I’ve commented before on the way in which many older games made the earlier game feel initially hard, so that the later game would feel more satisfying. Just learning how to survive in the game was a major accomplishment. That made the fictional world feel dangerous, and made you feel better about becoming a hero in it. What use is there for exceptional heroes in a world where monsters live in a cave that’s marked with a big blinking red arrow, and obediently line themselves up in solo combat for every adventurer who wants to walk through it?

    I’m still in awe of that opening fight in Knights of the Chalice where it feels like the “home base” is under direct assault from a massive goblinoid horde that looks nearly strong enough to storm the keep. It’s a far cry from fighting level-5 rats, while level-75 guards protect the market full of item vendors standing 20 feet away from you.

  • Menigal said,

    I really don’t get this concept that MMOs have good gameplay. I’ve tried a few over the years and have always found them to be extremely dull, repetitive, and essentially just Diablo clones.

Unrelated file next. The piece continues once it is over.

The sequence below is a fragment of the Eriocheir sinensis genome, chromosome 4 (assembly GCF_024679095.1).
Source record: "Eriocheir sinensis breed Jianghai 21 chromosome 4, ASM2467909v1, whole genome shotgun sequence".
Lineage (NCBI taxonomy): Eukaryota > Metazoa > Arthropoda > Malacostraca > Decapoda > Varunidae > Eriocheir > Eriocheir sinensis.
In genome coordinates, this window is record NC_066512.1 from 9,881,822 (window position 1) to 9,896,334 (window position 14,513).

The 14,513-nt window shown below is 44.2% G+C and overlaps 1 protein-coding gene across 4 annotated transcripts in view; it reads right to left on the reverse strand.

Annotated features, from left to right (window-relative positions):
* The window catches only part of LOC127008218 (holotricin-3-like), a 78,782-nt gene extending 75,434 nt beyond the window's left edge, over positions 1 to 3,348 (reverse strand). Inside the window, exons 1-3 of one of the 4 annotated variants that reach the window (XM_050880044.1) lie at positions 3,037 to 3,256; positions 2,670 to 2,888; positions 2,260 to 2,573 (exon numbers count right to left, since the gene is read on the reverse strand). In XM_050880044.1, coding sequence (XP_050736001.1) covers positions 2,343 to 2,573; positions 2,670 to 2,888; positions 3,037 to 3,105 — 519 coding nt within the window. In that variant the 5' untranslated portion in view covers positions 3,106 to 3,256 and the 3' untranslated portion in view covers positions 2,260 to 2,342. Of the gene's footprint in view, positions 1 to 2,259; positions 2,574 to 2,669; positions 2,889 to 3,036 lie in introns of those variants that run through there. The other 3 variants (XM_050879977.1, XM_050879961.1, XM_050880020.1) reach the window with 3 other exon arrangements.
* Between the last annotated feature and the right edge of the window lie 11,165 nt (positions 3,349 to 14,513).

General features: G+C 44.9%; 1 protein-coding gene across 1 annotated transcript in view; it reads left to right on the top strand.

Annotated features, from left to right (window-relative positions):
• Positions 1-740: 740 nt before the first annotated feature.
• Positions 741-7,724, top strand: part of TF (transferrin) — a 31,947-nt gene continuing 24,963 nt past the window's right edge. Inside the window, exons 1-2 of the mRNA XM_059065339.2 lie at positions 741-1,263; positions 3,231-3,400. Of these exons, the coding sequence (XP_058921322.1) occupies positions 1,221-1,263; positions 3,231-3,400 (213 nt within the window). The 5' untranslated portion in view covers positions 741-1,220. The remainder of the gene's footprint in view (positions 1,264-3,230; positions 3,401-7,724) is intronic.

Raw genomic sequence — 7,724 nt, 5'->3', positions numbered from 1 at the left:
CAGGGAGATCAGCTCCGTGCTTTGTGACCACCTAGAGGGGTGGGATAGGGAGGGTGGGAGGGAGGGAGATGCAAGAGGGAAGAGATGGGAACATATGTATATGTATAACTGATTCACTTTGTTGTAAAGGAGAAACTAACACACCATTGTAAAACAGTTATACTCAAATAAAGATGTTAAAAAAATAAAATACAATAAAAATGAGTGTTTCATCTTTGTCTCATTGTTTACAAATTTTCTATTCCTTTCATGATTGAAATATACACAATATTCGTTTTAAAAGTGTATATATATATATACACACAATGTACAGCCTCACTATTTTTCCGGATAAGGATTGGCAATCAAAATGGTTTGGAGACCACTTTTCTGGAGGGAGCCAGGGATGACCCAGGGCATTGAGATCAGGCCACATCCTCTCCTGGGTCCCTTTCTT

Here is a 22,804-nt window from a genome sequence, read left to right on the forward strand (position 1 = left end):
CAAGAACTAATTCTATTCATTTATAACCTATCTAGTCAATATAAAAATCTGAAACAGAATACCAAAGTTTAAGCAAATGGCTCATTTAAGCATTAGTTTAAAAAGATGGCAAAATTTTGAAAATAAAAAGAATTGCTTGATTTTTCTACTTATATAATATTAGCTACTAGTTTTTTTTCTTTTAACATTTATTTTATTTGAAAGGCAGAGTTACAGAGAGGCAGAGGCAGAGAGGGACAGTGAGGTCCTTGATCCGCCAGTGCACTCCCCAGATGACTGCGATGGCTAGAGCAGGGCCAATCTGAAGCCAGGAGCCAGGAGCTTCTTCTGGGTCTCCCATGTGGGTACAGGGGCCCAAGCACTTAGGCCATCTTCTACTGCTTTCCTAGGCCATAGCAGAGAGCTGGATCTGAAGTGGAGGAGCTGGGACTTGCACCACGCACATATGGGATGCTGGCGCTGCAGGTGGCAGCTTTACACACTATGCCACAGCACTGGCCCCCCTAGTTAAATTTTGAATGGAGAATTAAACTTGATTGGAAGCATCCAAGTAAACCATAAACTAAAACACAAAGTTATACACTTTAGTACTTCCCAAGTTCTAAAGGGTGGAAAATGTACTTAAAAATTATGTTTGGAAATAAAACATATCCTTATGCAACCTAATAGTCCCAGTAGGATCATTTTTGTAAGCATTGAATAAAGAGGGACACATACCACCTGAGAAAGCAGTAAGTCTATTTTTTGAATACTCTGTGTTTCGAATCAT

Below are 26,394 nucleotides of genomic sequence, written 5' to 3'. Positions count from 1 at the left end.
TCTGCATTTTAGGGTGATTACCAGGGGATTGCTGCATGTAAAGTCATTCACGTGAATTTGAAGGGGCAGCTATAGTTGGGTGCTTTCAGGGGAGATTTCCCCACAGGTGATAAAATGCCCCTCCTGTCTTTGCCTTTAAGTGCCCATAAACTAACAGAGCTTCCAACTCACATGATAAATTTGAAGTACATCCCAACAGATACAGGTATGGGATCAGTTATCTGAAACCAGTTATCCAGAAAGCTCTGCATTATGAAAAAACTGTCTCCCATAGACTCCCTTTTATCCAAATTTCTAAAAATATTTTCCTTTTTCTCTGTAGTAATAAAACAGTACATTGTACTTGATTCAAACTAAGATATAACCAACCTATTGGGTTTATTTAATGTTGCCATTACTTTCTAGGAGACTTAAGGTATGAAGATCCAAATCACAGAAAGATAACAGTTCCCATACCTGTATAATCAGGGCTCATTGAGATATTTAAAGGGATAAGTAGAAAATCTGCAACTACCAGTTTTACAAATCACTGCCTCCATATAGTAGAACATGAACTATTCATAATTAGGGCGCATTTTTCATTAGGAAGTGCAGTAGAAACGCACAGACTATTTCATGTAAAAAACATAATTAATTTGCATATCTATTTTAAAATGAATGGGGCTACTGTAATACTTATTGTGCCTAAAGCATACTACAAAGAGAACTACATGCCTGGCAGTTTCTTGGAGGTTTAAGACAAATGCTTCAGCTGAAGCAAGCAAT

Monsters roaming around with clear labels of what they are, breaking any sense of immersion by showing you level you need to be to explore this area. Rare NPCs standing around, symbols hovering over them showing what kind of interaction to expect, surrounded by hordes of badly named PCs who run and jump and constantly spout off metagaming terms or racial insults. Then the inevitable request for 10 bear asses, requiring a long stretch of clear time padding. A line of hotkeys along the bottom of the screen that hold a list of obsessively balanced but oh so dull skills that usually rely on several upgrades to be remotely useful.

    These are things I hate seeing in a single player RPG. In fact, I’ve just started playing Divinity 2, which does a lot of these things, and I find it really prevents me from connecting with the game. Yeah, I’m still enjoying it for now, but it’s more like an action/arcade game than a real RPG, and I never think of my PC as “me”.

    Single player games give you a world to explore. MMOs can give you a giant map with lots of mostly meaningless backstory, but what you get is a chatroom with Diablo enbedded in it, crowded with semi-literates complaining about any aspect of the game that deviates from the MMO-norm.